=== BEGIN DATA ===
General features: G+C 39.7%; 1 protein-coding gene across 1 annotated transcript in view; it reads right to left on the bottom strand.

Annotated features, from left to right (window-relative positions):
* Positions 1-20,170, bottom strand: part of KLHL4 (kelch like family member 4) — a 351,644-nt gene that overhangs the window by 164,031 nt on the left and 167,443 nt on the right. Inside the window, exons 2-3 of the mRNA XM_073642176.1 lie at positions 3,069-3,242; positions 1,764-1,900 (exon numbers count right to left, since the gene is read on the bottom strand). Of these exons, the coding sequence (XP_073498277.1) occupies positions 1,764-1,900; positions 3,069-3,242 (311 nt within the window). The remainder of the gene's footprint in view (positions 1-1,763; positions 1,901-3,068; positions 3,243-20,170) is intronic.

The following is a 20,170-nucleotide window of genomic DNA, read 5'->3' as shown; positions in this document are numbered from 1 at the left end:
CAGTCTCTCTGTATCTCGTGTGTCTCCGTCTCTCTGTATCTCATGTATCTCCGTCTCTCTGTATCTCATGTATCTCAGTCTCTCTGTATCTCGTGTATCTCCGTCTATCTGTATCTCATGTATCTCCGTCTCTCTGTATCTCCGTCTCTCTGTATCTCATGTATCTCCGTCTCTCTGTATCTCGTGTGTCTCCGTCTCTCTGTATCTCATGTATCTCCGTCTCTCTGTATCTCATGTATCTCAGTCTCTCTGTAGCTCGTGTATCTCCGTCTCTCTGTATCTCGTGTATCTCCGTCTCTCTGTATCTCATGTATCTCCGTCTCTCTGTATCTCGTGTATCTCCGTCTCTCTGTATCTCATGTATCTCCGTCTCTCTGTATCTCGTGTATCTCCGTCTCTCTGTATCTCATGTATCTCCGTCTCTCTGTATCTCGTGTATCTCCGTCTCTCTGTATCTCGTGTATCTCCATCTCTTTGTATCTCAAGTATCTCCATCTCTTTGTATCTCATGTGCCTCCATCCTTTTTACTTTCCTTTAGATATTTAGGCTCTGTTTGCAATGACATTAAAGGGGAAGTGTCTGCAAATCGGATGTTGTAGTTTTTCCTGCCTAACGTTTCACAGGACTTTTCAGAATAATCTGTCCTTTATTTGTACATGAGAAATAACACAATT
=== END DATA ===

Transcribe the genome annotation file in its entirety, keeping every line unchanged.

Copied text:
General features: G+C 39.7%; 1 protein-coding gene across 1 annotated transcript in view; it reads right to left on the bottom strand.

Annotated features, from left to right (window-relative positions):
* Positions 1-20,170, bottom strand: part of KLHL4 (kelch like family member 4) — a 351,644-nt gene that overhangs the window by 164,031 nt on the left and 167,443 nt on the right. Inside the window, exons 2-3 of the mRNA XM_073642176.1 lie at positions 3,069-3,242; positions 1,764-1,900 (exon numbers count right to left, since the gene is read on the bottom strand). Of these exons, the coding sequence (XP_073498277.1) occupies positions 1,764-1,900; positions 3,069-3,242 (311 nt within the window). The remainder of the gene's footprint in view (positions 1-1,763; positions 1,901-3,068; positions 3,243-20,170) is intronic.

The following is a 20,170-nucleotide window of genomic DNA, read 5'->3' as shown; positions in this document are numbered from 1 at the left end:
CAGTCTCTCTGTATCTCGTGTGTCTCCGTCTCTCTGTATCTCATGTATCTCCGTCTCTCTGTATCTCATGTATCTCAGTCTCTCTGTATCTCGTGTATCTCCGTCTATCTGTATCTCATGTATCTCCGTCTCTCTGTATCTCCGTCTCTCTGTATCTCATGTATCTCCGTCTCTCTGTATCTCGTGTGTCTCCGTCTCTCTGTATCTCATGTATCTCCGTCTCTCTGTATCTCATGTATCTCAGTCTCTCTGTAGCTCGTGTATCTCCGTCTCTCTGTATCTCGTGTATCTCCGTCTCTCTGTATCTCATGTATCTCCGTCTCTCTGTATCTCGTGTATCTCCGTCTCTCTGTATCTCATGTATCTCCGTCTCTCTGTATCTCGTGTATCTCCGTCTCTCTGTATCTCATGTATCTCCGTCTCTCTGTATCTCGTGTATCTCCGTCTCTCTGTATCTCGTGTATCTCCATCTCTTTGTATCTCAAGTATCTCCATCTCTTTGTATCTCATGTGCCTCCATCCTTTTTACTTTCCTTTAGATATTTAGGCTCTGTTTGCAATGACATTAAAGGGGAAGTGTCTGCAAATCGGATGTTGTAGTTTTTCCTGCCTAACGTTTCACAGGACTTTTCAGAATAATCTGTCCTTTATTTGTACATGAGAAATAACACAATT